Richard Osborne of LTP Ecoprotec looks at the options for sealing outdoor surfaces, and the benefits that each can bring to projects.

limestone floor or a granite worktop. After all, who actually seals an outdoor surface? The average patio or terrace may get the occasional jet wash to blast away slippery algae, but outdoor slabs are basically left to their own devices, aren’t they? This view is now, however, being reassessed, and it’s driven to an extent by the popularity of the ‘seamless’ inside-to-outside installation. When the same material is used inside and outside, it doesn’t take long for the two areas to show a contrast. This is particularly evident in stone installations, where flush surfaces are continued through bi-fold doors. Generally, the indoor slabs are sealed and the outdoor surface isn’t, so it very quickly becomes darker, and dirtier. One reason for a reluctance to contemplate external sealing is that traditional spirit-based products can make outdoor sealing almost impossible; they’re best applied when a surface is bone dry and free of any residual moisture. If they were applied in damp conditions, moisture could


hen discussing the best sealer for a job, it’s generally assumed that it’s for use indoors – for a

become trapped between the surface and sealer, and this could create an unpleasant, milky appearance.

SPIRIT-BASED VS WATER-BASED Today, there’s a new breed of water-based sealers on the market that eliminate these issues. They are equal in performance to spirit-based sealers, with the added benefit that they can be applied over moisture. Once applied and cured, water and spirit-based sealers actually function in a similar way. They’re both tough, durable and provide stain protection. Spirit and water-based solvents are simply used to facilitate application. Once a surface has dried, the spirit evaporates into the air and releases VOCs into the atmos- phere, so they don’t actually contribute to a treatment’s ongoing performance. Water-based treatments enter a stone’s pores in the same way, but as they tend to be VOC free, they don’t have the same negative impact. One key difference worth mentioning, however, is their appearance. Spirit-based sealers tend to be clear as the sealer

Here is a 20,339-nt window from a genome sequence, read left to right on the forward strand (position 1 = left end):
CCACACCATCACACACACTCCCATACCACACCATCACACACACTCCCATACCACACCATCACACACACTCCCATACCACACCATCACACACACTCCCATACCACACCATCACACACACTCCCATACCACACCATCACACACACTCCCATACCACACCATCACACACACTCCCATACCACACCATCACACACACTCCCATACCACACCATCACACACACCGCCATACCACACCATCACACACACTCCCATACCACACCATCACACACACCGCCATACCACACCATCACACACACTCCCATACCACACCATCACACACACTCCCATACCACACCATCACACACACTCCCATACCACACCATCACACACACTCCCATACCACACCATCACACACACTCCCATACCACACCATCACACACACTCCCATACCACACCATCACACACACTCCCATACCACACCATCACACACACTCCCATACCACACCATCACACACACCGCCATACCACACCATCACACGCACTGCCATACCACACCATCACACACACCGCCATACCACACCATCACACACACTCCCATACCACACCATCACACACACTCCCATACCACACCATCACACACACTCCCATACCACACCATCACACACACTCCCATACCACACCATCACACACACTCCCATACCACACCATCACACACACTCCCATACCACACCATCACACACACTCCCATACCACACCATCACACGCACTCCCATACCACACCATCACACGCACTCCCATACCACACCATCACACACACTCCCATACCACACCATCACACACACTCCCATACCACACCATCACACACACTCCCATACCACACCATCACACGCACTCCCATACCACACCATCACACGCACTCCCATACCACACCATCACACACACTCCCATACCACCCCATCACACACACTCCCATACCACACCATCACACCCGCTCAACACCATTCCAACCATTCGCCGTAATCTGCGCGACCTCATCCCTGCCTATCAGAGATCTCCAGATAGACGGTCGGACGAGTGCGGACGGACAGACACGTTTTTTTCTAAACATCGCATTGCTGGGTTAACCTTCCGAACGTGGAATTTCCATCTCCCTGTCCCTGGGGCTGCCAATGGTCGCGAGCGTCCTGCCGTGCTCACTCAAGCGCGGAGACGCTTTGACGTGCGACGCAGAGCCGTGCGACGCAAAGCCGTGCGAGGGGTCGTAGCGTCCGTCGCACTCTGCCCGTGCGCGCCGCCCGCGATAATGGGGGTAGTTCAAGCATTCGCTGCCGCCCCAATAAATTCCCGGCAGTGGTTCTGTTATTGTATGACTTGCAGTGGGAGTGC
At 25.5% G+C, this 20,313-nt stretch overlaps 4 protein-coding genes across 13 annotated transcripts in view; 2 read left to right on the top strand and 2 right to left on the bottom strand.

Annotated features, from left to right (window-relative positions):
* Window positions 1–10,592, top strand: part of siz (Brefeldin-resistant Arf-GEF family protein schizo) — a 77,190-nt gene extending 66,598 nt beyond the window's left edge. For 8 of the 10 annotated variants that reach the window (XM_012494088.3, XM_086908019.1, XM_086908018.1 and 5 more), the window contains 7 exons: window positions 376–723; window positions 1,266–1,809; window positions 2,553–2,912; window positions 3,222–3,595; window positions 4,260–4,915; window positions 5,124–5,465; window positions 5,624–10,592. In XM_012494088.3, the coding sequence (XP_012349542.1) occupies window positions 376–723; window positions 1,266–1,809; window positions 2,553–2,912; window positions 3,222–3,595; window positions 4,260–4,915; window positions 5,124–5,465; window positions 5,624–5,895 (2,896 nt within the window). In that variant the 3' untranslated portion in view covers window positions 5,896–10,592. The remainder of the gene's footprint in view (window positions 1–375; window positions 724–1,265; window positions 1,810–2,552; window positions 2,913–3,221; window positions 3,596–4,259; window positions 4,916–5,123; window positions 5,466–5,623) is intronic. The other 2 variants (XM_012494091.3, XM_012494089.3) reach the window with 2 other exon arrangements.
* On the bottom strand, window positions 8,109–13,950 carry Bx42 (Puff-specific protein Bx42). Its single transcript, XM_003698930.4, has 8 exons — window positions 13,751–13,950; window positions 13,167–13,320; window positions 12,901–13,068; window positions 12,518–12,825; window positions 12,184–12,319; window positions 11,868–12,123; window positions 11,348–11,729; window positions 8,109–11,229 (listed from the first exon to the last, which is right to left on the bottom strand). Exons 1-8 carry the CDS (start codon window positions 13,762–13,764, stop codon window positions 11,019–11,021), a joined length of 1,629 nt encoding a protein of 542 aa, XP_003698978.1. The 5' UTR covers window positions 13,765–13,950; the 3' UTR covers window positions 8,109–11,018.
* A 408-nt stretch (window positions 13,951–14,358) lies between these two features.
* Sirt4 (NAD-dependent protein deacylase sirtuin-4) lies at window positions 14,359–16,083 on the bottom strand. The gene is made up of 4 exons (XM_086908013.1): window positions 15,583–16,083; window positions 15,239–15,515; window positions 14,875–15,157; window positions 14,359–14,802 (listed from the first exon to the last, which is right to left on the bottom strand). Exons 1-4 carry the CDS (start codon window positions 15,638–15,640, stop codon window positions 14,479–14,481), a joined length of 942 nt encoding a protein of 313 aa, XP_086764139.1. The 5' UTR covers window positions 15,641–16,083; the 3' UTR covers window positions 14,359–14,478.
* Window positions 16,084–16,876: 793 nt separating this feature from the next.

polymer and the solvent form a continuous clear solution, whereas water-based sealers appear white. This is because the polymers are present as separate particles and scatter visible light differently than the water in which they are dispersed. However, this original appearance does not create the permanent milky look caused by trapped moisture under a spirit-based solvent.

Despite the huge leaps that have been made in water-based technology, so many companies remain unconvinced about outdoor sealing. As well as the weather issue, they claim that it’s simply a waste of money, that there will be logistical difficulties, that it will change the stone’s appearance and create a patchy surface. However, a quality, natural-finish, water-based impregnator is actually easy to apply, will not change appearance, and will not create a patchy surface. It will, however, protect both areas and retain that seamless look.

As well as facilitating treatment in any

season, a quality water-based sealer will offer greater protection against the elements. It will provide some UV resistance, offer protection against frost, lichen and algae, and prevent staining from pets and wildlife, plants and leaf matter, and barbecues.

There are other less obvious benefits of switching to a spirit-free product. They are safer to transport, handle and store, which is a plus as there can be a vast amount of admin involved in the storage of ‘hazardous’ spirit-based products, including completion of reams of paperwork and the requirement for secure fireproof locked


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